Child Support Lawyer
What is Child Support?
Child support is a monetary payment for the benefit of the child/children. The payments are made by one parent to the parent who has physical custody of the child and payments are usually made once a month or split into two payments per month.
Who pays for Child Support?
Parents must support their minor children, including adopted and stepparent adopted children, and children conceived through the use of assisted reproduction. Normally, step-children and grandchildren are not included.
The courts in Virginia follow the Virginia Uniform Child Support Guidelines in determining the presumptive amount of child support to order. However, the Virginia Code lists a number of factors that can lead to a deviation so that the court ordered amount of child support may be less or more than the amount provided by the Guidelines. A factual and legal analysis must be made for each case.
How do Courts analyze certain factors under the Virginia child support laws?
A parent’s duty is to support his/her minor child/children.
Both parents are jointly responsible for the support of their child/children.
Each parent’s income and share of responsibility for the child/children is taken into account. Other dependent children of the parent should also be taken into account.
Expenses associated with providing work-related daycare and health insurance for the child are factored in.
Other expenses such as travel expenses associated with visitation, extraordinary medical expenses for the child can cause a deviation from Guidelines.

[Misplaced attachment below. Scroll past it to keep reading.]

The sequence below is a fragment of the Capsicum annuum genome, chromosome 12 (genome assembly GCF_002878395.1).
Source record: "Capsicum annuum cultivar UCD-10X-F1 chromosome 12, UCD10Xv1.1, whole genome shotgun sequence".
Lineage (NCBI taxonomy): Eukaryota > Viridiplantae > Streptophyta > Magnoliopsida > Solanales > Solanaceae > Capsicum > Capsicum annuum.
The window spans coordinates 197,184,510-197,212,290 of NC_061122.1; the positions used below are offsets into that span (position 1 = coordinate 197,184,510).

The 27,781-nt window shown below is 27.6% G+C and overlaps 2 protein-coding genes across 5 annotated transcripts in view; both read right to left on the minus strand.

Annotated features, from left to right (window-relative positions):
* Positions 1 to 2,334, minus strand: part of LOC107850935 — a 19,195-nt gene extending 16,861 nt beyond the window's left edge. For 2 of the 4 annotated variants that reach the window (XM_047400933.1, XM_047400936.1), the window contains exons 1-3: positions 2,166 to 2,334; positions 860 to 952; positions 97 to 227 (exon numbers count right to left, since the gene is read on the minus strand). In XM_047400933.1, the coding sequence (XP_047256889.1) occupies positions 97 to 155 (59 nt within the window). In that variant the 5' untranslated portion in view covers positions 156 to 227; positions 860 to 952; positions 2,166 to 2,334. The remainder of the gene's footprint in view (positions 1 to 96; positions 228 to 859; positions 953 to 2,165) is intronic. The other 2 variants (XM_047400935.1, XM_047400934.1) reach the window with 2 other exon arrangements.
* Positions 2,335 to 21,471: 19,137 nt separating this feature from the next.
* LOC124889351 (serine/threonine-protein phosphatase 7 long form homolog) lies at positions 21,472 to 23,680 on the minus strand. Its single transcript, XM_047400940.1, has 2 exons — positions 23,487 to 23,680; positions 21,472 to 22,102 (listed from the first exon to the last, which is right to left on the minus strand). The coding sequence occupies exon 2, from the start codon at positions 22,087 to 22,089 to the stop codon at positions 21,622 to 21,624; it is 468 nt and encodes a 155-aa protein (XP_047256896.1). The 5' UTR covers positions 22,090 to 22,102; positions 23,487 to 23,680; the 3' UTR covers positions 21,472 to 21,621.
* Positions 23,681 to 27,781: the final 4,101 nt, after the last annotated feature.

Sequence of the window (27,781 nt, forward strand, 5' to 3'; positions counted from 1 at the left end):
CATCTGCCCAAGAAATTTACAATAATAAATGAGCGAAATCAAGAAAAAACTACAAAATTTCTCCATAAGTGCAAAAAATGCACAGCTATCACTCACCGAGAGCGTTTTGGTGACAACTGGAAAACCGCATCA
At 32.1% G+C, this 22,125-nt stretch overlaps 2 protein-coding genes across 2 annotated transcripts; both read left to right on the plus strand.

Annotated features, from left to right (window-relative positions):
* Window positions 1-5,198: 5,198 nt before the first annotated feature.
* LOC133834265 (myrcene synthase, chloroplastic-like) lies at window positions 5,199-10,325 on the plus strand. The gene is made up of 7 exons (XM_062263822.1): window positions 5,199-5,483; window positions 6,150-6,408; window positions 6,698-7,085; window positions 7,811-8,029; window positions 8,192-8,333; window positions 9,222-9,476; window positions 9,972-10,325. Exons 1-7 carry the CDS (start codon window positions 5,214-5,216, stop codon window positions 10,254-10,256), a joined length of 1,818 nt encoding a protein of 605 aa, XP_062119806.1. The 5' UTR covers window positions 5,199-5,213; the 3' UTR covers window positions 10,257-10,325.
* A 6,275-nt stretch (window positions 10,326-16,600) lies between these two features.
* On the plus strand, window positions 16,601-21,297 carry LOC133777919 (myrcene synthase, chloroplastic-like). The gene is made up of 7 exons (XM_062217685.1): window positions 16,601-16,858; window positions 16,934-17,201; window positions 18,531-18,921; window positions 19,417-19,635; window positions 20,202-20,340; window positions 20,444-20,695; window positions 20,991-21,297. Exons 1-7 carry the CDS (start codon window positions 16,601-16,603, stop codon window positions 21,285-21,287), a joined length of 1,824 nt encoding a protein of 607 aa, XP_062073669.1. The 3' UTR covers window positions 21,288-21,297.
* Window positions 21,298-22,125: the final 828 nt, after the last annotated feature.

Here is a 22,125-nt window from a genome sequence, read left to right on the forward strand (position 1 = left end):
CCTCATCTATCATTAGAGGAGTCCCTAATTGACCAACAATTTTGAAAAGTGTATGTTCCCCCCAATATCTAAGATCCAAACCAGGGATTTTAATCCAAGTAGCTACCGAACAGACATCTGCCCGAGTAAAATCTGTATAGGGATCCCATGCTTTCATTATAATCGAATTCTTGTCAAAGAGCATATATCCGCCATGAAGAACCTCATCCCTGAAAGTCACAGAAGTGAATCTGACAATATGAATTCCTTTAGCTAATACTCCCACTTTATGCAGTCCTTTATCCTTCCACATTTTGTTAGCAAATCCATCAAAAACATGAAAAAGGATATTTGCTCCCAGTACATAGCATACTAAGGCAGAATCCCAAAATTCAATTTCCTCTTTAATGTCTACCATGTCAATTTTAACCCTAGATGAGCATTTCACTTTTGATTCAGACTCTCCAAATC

When both parents share custody of the child/children, the calculation of child support takes into account the time that the child is in each parent's custodial care.
Parents do not need to follow the guideline amount if they can reach an agreement. Their agreement can reflect a different amount than the one arrived at by using the approved calculations. They can also agree to provide child support for a child who older than 18 years of age.
How do you modify Child Support Payments?
A parent seeking to modify payments must show a change of circumstances, such as an involuntary pay decrease, loss of employment, illness etc.
When does Child Support ends?
Pursuant to the Virginia child support laws, child support ends when the child marries, either the parent or child dies, the child is emancipated, when the child reaches 18 years of age and is not enrolled as a full-time high school student or, if the child is 18 and still in high school then when the child reaches 19 years of age or graduates from high school, whichever first occurs.
We can help you with your child support case, call us for a consultation with a child support attorney at (757) 271-3279 or send us an e-mail.
For additional information please visit, www.dss.virginia.gov/family/dcse.html and